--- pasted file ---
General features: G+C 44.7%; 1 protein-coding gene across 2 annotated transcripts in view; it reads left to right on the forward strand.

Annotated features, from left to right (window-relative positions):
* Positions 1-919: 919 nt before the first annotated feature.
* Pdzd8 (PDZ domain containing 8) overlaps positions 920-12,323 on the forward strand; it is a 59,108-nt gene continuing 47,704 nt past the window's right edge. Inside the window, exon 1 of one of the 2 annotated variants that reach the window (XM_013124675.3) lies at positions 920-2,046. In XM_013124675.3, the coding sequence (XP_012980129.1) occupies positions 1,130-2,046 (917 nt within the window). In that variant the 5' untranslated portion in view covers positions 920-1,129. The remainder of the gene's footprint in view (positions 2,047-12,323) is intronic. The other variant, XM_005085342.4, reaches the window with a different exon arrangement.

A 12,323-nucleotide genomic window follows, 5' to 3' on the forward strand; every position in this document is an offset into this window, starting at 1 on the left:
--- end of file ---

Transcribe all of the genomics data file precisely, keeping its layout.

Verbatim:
General features: G+C 44.7%; 1 protein-coding gene across 2 annotated transcripts in view; it reads left to right on the forward strand.

Annotated features, from left to right (window-relative positions):
* Positions 1-919: 919 nt before the first annotated feature.
* Pdzd8 (PDZ domain containing 8) overlaps positions 920-12,323 on the forward strand; it is a 59,108-nt gene continuing 47,704 nt past the window's right edge. Inside the window, exon 1 of one of the 2 annotated variants that reach the window (XM_013124675.3) lies at positions 920-2,046. In XM_013124675.3, the coding sequence (XP_012980129.1) occupies positions 1,130-2,046 (917 nt within the window). In that variant the 5' untranslated portion in view covers positions 920-1,129. The remainder of the gene's footprint in view (positions 2,047-12,323) is intronic. The other variant, XM_005085342.4, reaches the window with a different exon arrangement.

A 12,323-nucleotide genomic window follows, 5' to 3' on the forward strand; every position in this document is an offset into this window, starting at 1 on the left: